[Cerowrt-devel] Ideas on how to simplify and popularize bufferbloat control for consideration.

David Lang david at lang.hm
Sat Jul 26 18:24:10 EDT 2014

On Sat, 26 Jul 2014, David Lang wrote:

> On Sat, 26 Jul 2014, Sebastian Moeller wrote:
>> On Jul 26, 2014, at 22:39 , David Lang <david at lang.hm> wrote:
>>> by how much tuning is required, I wasn't meaning how frequently to tune, 
>>> but how close default settings can come to the performance of a expertly 
>>> tuned setup.
>> 	Good question.
>>> Ideally the tuning takes into account the characteristics of the hardware 
>>> of the link layer. If it's IP encapsulated in something else (ATM, PPPoE, 
>>> VPN, VLAN tagging, ethernet with jumbo packet support for example), then 
>>> you have overhead from the encapsulation that you would ideally take into 
>>> account when tuning things.
>>> the question I'm talking about below is how much do you loose compared to 
>>> the idea if you ignore this sort of thing and just assume that the wire is 
>>> dumb and puts the bits on them as you send them? By dumb I mean don't even 
>>> allow for inter-packet gaps, don't measure the bandwidth, don't try to 
>>> pace inbound connections by the timing of your acks, etc. Just run BQL and 
>>> fq_codel and start the BQL sizes based on the wire speed of your link 
>>> (Gig-E on the 3800) and shrink them based on long-term passive observation 
>>> of the sender.
>> 	As data talks I just did a quick experiment with my ADSL2+ koine at 
>> home. The solid lines in the attached plot show the results for proper 
>> shaping with SQM (shaping to 95% of del link rates of downstream and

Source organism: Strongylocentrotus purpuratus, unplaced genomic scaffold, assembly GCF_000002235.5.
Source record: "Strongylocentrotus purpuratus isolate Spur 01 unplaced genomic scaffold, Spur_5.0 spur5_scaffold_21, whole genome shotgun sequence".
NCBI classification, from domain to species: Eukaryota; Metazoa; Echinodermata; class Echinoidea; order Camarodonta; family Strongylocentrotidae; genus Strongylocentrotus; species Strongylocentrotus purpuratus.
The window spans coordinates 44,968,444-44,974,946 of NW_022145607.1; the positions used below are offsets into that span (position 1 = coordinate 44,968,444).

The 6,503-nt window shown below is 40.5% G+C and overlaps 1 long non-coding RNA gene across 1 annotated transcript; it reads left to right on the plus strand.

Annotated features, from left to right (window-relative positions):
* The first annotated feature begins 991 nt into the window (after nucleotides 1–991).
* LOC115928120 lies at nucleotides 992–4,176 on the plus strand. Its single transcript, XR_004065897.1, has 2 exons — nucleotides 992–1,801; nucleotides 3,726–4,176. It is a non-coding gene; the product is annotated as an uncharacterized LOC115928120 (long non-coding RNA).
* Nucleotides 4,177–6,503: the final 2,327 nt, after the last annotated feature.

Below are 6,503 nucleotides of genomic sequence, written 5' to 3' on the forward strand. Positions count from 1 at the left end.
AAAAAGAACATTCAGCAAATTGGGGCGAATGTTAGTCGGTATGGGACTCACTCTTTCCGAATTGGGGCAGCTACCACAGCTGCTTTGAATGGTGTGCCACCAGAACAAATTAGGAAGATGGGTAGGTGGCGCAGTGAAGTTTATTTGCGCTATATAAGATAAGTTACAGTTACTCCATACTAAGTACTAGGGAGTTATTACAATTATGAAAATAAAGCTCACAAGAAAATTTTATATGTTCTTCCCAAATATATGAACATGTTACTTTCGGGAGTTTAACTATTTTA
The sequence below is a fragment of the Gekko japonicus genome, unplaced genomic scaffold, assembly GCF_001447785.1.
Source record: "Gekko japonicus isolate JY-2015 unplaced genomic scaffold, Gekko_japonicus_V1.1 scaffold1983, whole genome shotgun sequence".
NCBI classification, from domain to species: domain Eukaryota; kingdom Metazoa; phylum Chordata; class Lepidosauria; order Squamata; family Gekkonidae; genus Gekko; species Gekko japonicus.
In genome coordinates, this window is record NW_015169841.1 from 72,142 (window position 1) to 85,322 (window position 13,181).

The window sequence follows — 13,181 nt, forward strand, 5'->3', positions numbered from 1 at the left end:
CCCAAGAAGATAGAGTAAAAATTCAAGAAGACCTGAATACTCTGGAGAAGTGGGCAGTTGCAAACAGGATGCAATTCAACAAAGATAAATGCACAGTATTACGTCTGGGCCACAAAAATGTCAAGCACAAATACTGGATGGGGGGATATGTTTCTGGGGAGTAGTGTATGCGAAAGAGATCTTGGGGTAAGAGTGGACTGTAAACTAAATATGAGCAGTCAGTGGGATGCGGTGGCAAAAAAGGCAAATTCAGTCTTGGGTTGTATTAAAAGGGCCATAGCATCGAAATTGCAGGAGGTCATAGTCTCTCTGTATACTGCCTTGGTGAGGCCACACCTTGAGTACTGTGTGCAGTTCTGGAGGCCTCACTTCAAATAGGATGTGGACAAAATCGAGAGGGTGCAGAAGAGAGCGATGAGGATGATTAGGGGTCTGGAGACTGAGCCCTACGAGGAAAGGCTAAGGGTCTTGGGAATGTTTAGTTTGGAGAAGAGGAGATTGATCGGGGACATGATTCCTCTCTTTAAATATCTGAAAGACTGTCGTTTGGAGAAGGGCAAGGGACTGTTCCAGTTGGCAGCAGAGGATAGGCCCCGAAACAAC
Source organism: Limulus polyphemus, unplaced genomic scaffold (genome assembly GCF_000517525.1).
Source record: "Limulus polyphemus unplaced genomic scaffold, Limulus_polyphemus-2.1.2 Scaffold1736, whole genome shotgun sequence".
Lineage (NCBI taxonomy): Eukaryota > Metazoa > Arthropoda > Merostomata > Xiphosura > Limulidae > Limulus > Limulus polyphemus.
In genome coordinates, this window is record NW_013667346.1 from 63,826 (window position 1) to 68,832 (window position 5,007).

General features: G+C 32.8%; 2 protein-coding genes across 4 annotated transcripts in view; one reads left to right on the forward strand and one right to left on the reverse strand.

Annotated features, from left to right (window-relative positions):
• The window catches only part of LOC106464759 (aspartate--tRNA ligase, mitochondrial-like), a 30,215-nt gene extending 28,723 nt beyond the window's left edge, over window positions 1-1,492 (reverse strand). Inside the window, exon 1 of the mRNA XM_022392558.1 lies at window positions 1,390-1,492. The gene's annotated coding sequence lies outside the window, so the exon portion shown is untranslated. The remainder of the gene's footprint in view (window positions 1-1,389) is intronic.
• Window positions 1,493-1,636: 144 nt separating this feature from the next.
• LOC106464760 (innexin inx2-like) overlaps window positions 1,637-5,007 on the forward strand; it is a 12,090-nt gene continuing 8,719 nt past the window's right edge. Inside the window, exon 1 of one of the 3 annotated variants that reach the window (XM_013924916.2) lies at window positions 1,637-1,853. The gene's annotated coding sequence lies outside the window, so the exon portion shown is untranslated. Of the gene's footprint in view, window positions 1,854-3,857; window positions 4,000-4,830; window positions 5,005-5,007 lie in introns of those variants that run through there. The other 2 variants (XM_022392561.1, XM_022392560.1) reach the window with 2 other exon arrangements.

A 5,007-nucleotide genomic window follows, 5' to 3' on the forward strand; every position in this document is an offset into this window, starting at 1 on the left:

>> upstream while taking the link layer properties, that is ATM encapsulation 
>> and per packet overhead into account) the broken lines show the same system 
>> with just the link layer adjustments and per packet overhead adjustments 
>> disabled, but still shaping to 95% of link rate (this is roughly equivalent 
>> to 15% underestimation of the packet size). The actual theist is 
>> netperf-wrappers RRUL (4 tcp streams up, 4 tcp steams down while measuring 
>> latency with ping and UDP probes). As you can see from the plot just 
>> getting the link layer encapsulation wrong destroys latency under load 
>> badly. The host is ~52ms RTT away, and with fq_codel the ping time per leg 
>> is just increased one codel target of 5ms each resulting in an modest 
>> latency increase of ~10ms with proper shaping for a total of ~65ms, with 
>> improper shaping RTTs increase to ~95ms (they almost double), so RTT 
>> increases by ~43ms. Also note how the extremes for the broken lines are 
>> much worse than for the solid lines. In short I would estimate that a 
>> slight misjudgment (15%) results in almost 80% increase of latency under 
>> load. In other words getting the rates right matters a lot. (I should also 
>> note that in my setup there is a secondary router that limits RTT to max 
>> 300ms, otherwise the broken lines might look even worse...)

is this with BQL/fq_codel in both directions or only in one direction?

David Lang

> what is the latency like without BQL and codel? the pre-bufferbloat version? 
> (without any traffic shaping)
> I agree that going from 65ms to 95ms seems significant, but if the stock 
> version goes into up above 1000ms, then I think we are talking about things 
> that are 'close'
> assuming that latency under load without the improvents got >1000ms
> fast-slow (in ms)
> ideal=10
> untuned=43
> bloated > 1000
> fast/slow
> ideal = 1.25
> untuned = 1.83
> bloated > 19
> slow/fast
> ideal = 0.8
> untuned = 0.55
> bloated = 0.05
> rather than looking at how much worse it is than the ideal, look at how much 
> closer it is to the ideal than to the bloated version.
> David Lang
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